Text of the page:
|The first excerpt represents the past or something you must release, and is drawn from King Henry VI by William Shakespeare:
Ay, like a dastard and a treacherous coward,
As thou didst kill our tender brother Rutland,
But ere sunset I'll make thee curse the deed.
Have done with words, my lords, and hear me speak.
Defy them then, or else hold close thy lips.
I prithee, give no limits to my tongue;
I am a king, and privileg'd to speak.
|The second excerpt represents the present or the deciding factor of the moment, and is drawn from Philebus by Plato:
to-morrow I will give you an account of all these cases. But at present I
would rather sail in another direction, and go to other matters which
remain to be settled, before the judgment can be given which Philebus
PROTARCHUS: Very good, Socrates; in what remains take your own course.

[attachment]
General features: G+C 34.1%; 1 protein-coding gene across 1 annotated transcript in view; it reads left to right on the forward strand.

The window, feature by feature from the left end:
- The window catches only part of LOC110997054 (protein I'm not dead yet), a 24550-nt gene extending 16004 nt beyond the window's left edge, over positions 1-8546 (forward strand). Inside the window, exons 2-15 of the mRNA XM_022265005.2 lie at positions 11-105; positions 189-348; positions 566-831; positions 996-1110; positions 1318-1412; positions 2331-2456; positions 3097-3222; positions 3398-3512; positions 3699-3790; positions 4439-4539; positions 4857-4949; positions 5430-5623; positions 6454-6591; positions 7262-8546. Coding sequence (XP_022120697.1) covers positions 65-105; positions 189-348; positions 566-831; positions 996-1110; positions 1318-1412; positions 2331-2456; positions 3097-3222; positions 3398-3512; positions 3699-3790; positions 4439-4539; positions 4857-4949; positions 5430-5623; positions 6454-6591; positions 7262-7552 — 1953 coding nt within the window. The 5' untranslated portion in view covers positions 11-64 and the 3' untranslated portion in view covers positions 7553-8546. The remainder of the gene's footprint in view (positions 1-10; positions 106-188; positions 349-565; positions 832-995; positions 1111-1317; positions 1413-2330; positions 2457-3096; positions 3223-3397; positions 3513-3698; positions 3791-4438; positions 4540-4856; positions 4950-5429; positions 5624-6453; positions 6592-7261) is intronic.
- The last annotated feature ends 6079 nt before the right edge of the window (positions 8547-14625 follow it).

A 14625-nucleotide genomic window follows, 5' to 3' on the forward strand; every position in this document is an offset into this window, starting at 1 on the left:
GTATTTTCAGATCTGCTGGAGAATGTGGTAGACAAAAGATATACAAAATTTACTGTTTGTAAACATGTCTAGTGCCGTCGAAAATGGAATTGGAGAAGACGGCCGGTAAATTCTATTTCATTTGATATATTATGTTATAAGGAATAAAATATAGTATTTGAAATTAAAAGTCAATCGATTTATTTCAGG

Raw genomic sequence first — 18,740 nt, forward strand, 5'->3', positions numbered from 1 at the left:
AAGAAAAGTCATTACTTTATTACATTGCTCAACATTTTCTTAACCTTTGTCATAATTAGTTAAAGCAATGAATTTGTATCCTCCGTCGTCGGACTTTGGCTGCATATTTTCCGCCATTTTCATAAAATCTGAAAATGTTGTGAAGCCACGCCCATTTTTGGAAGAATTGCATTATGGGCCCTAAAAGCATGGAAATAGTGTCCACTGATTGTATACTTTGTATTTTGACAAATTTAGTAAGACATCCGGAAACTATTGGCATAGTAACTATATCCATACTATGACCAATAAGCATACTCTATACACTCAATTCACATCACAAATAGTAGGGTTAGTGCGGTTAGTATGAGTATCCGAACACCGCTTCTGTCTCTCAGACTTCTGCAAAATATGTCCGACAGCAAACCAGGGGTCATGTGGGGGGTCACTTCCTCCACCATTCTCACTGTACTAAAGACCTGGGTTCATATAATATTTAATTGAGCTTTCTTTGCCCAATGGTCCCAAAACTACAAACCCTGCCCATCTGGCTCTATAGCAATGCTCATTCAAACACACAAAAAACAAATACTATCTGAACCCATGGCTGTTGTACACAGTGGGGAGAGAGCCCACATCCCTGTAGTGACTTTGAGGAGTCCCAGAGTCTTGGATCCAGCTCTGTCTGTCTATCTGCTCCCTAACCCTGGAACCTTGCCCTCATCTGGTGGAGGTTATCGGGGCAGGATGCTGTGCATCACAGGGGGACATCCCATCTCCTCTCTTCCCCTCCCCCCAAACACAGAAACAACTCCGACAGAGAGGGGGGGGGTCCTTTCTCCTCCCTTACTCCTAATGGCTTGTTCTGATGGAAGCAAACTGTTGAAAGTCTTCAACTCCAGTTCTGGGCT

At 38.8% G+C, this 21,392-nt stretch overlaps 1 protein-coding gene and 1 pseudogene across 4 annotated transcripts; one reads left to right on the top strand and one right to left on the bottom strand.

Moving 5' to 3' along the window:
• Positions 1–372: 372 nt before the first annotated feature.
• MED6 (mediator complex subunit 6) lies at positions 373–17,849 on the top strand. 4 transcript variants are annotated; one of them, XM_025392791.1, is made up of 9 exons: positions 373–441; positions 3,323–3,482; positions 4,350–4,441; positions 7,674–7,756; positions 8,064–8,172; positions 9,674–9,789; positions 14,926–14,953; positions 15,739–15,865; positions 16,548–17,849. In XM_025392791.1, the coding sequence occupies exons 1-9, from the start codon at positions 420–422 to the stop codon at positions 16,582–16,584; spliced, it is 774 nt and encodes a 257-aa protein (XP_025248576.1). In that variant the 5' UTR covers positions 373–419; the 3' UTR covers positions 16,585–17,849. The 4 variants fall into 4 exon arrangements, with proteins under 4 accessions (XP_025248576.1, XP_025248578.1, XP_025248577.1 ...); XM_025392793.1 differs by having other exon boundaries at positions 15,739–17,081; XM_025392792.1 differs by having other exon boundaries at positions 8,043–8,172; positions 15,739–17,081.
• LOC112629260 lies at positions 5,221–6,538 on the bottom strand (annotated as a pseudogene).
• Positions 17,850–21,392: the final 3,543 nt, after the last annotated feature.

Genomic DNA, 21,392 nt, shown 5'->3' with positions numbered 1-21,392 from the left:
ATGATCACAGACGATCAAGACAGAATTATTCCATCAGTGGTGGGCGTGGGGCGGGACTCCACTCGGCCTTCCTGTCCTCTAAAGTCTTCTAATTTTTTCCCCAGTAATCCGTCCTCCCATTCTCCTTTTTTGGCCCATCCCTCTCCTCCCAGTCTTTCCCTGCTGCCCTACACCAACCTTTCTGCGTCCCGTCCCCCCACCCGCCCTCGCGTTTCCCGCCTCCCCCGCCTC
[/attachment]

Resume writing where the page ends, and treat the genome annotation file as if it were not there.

SOCRATES: Then after the mixed pleasures the unmixed should have their
turn; this is the natural and necessary order.
SOCRATES: These, in turn, then, I will now endeavour to indicate; for with
the maintainers of the opinion that all pleasures are a cessation of pain,
I do not agree, but, as I was saying, I use them as witnesses, that there
|The third excerpt represents the future or something you must embrace, and is drawn from The First Men In The Moon by H. G. Wells:
"How does one tell time?"
"Hunger - fatigue - all those things are different. Everything is
different - everything. To me it seems that since first we came out of the
sphere has been only a question of hours - long hours - at most."
"Ten days," I said; "that leaves -" I looked up at the sun for a moment,
and then saw that it was halfway from the zenith to the western edge of
things. "Four days! ... Cavor, we musn't sit here and dream. How do you
think we may begin?"
I stood up. "We must get a fixed point we can recognise - we might hoist a
flag, or a handkerchief, or something - and quarter the ground, and work
The First Men In The Moon